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Tapping off with U-PASS on light rail
Why tap on and tap off with your U-PASS on light rail?

Hopefully, you’ve gotten this message before: Always tap your U-PASS before you get on a Link light rail train and after you get off.

But you might wonder: Why should I worry about tapping my U-PASS twice? What difference does it make? If a tree falls in the forest and no one is there to hear it, will it really matter how many times I tap my U-PASS?

The answer is YES! It matters a lot. Let us explain.


On Link (or on a Sounder train), your fare is based on the length of your trip. One-way adult fares on Link range from $2.25 (that will get you from University of Washington Station to Capitol Hill) to $3.25 (that gets you from the UW to Angle Lake).

If you tap your card before you get on the train but fail to tap when you get off, you’ll be charged for the most expensive possible trip. If you’re using an ORCA card to pay your fare, that’s probably reason enough for you to tap twice.

But what if you’re using a U-PASS? As you well know, you can take unlimited transit trips with your U-PASS, so what difference does it make if you don’t tap off?


If you fail to tap on or tap off, you might run the risk of a $124 citation. That’s the penalty for riding Link or Sounder without paying a fare.

If a fare enforcement officer comes around to check that you paid your fare, you can’t just show your Husky Card as proof of payment. The ORCA technology that brings your U-PASS to life is embedded inside your Husky Card. Fare enforcement officers use RFID readers to detect the ORCA chip hidden in there. And if you fail to tap on before you board the train, those readers will be able to tell. You risk receiving a citation.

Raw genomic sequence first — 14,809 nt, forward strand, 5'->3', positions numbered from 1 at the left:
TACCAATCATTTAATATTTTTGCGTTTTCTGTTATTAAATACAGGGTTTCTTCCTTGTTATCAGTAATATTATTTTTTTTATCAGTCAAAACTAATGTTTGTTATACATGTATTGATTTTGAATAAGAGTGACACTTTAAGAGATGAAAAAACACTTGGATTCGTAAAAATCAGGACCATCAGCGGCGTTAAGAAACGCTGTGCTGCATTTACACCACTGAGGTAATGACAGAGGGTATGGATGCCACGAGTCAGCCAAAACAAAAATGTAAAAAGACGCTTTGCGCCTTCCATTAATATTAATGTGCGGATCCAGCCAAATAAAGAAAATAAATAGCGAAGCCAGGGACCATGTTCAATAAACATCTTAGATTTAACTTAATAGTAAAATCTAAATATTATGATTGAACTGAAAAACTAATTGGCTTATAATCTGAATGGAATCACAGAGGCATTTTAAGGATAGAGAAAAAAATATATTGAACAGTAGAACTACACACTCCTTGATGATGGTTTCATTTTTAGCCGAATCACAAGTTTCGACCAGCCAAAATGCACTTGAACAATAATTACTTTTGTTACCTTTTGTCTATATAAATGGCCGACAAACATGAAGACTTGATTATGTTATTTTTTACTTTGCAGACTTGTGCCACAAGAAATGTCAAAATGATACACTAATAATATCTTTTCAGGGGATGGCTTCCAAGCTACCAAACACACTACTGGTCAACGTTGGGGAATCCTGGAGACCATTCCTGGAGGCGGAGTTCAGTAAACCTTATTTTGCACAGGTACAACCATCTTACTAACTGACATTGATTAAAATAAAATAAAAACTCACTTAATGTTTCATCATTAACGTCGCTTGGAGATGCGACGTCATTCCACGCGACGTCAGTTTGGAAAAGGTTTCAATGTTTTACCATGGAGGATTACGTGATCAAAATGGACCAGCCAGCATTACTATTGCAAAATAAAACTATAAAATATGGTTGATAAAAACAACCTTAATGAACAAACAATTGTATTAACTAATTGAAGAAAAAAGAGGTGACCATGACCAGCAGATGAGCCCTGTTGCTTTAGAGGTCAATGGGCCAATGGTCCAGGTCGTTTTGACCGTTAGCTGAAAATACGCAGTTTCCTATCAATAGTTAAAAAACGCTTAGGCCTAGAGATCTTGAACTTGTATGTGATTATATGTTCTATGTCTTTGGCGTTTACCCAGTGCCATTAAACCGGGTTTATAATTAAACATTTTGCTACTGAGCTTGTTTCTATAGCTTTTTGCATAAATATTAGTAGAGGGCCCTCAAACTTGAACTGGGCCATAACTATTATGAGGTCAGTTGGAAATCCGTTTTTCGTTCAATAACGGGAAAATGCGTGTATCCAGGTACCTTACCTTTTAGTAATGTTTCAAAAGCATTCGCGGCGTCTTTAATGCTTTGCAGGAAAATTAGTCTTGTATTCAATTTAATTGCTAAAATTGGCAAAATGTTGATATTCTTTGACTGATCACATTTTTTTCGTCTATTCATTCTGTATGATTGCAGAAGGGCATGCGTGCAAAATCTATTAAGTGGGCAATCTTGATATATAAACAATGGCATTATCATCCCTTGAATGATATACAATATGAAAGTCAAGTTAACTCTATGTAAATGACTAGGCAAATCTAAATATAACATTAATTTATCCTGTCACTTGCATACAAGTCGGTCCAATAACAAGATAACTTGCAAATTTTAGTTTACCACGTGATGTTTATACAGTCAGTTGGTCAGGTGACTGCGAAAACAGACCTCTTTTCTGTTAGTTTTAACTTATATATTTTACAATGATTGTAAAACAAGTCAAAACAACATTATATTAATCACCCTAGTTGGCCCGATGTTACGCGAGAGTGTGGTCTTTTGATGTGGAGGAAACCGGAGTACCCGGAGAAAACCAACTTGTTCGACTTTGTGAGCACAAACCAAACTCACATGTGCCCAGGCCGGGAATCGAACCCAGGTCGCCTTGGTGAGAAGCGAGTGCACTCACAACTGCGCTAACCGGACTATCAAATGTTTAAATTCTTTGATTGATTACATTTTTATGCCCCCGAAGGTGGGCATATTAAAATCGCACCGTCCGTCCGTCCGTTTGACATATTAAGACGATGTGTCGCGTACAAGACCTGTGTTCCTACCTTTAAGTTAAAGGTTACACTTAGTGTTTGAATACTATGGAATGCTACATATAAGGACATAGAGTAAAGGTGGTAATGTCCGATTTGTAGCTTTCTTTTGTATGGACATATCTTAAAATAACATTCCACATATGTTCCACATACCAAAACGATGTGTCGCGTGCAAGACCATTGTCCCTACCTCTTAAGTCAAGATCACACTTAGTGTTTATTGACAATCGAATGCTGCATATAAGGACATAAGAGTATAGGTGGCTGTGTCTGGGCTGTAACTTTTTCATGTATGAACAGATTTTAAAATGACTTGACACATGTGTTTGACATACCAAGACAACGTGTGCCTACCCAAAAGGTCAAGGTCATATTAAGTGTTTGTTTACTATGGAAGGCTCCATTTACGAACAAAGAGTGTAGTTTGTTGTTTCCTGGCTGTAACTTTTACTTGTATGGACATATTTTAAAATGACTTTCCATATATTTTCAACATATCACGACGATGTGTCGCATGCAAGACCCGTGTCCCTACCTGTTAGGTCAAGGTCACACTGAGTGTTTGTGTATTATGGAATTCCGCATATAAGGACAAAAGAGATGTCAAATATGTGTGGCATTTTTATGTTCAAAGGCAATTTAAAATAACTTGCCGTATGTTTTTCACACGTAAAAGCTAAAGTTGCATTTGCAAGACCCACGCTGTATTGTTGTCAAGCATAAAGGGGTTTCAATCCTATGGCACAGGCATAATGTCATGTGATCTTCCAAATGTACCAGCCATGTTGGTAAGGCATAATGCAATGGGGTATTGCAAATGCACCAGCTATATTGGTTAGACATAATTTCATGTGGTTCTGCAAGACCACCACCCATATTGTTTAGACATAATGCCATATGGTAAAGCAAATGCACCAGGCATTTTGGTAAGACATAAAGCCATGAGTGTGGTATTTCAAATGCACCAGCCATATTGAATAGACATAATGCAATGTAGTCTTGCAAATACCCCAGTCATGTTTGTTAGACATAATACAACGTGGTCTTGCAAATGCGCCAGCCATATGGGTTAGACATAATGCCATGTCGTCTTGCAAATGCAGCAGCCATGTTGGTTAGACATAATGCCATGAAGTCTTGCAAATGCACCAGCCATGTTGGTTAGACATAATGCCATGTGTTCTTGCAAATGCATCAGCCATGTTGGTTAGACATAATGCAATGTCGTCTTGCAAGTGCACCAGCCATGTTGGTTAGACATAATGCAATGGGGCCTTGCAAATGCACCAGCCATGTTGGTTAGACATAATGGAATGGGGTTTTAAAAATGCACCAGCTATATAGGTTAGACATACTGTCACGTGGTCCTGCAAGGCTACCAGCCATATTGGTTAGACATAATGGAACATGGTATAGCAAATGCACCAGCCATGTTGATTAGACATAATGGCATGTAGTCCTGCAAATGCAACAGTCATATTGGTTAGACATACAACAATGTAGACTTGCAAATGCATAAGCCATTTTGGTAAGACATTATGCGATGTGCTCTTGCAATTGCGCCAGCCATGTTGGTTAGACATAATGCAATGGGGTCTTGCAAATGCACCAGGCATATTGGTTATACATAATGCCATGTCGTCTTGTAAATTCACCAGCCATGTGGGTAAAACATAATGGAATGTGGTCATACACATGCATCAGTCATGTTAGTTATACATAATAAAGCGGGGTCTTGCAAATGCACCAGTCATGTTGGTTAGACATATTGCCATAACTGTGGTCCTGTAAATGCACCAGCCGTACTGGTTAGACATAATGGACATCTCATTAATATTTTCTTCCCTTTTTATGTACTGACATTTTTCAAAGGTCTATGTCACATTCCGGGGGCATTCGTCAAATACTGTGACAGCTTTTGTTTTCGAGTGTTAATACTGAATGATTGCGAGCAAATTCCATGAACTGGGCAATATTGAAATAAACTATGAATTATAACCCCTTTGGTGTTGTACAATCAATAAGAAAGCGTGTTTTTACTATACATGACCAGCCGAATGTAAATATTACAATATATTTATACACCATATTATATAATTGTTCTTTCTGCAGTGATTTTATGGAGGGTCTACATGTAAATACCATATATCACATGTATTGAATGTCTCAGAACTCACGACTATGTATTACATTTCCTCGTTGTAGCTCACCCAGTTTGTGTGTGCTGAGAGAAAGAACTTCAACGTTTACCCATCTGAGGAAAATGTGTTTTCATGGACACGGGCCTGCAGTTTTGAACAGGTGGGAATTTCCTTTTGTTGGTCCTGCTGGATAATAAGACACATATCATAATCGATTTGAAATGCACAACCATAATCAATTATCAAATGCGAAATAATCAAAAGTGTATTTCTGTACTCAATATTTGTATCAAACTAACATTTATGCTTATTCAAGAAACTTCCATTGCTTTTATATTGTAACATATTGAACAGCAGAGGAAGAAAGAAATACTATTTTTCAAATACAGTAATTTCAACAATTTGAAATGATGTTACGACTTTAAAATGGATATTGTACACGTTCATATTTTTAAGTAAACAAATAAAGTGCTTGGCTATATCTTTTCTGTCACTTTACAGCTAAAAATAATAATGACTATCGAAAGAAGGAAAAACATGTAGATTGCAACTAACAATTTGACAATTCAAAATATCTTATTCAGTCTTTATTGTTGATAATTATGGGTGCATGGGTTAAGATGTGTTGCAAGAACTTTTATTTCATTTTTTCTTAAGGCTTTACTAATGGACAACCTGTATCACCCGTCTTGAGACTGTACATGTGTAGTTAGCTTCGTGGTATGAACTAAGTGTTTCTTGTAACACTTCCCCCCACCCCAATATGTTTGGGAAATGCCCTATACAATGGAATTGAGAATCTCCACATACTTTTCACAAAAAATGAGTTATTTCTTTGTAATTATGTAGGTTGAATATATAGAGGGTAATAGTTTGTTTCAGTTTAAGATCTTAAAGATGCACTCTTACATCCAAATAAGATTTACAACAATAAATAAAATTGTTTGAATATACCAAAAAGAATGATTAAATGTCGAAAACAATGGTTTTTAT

But you could also be at risk if you fall to tap OFF. Here’s how: Let’s say you get off a Link train without tapping your U-PASS. After grabbing coffee and a snack, you get back on another train soon after. When you tap your U-PASS to get on the train, the reader will actually register that as a tap OFF. If a fare enforcement officer checks your card now, it will show that you haven’t tapped on for your second train. There’s that citation risk again.

Just remember to tap on and then tap off, and you can rest easy.

But the risk of a citation is not the only reason to do it.


When U-PASS members tap on and tap off, it helps keep costs down for everyone. You see, the U-PASS program pays area transit agencies for each trip taken by U-PASS members. That means that if you fail to tap off and are charged for a more expensive trip than the one you took, the U-PASS program has to pay the difference.

For example, if a U-PASS member takes a ride downtown from UW Station to do some shopping, the cost of the trip should be about $2.50. But if the U-PASS member doesn’t tap off, the program is charged about $3.25.

We know what you’re thinking: Why does 75 cents matter? If I found 75 cents in my couch, I’d still need to find five more quarters to wash a load of laundry! But the U-PASS program has nearly 58,000 members. Among such a huge group, 75 cents here or there can really add up. That’s a lot of laundry.

That means tapping on AND tapping off helps keep U-PASS costs as low as possible, for you and all other U-PASS members.


What if you’re transferring to a bus, or another train? Should you still tap off? Yes! It’s simple:

  1. Tap on before boarding any transit vehicle using your U-PASS.
  2. If you’re riding on Link light rail or a Sounder train, tap off at the end of your ride.
  3. If you’re transferring, just follow those steps again on the next leg of your trip. That ORCA technology inside your Husky Card will be able to tell that you’re transferring. It’s that smart!


Using U-PASS


This post was originally published May 23, 2016 by Matt Erickson. Updated September 26, 2017 by Thomas Roselyn.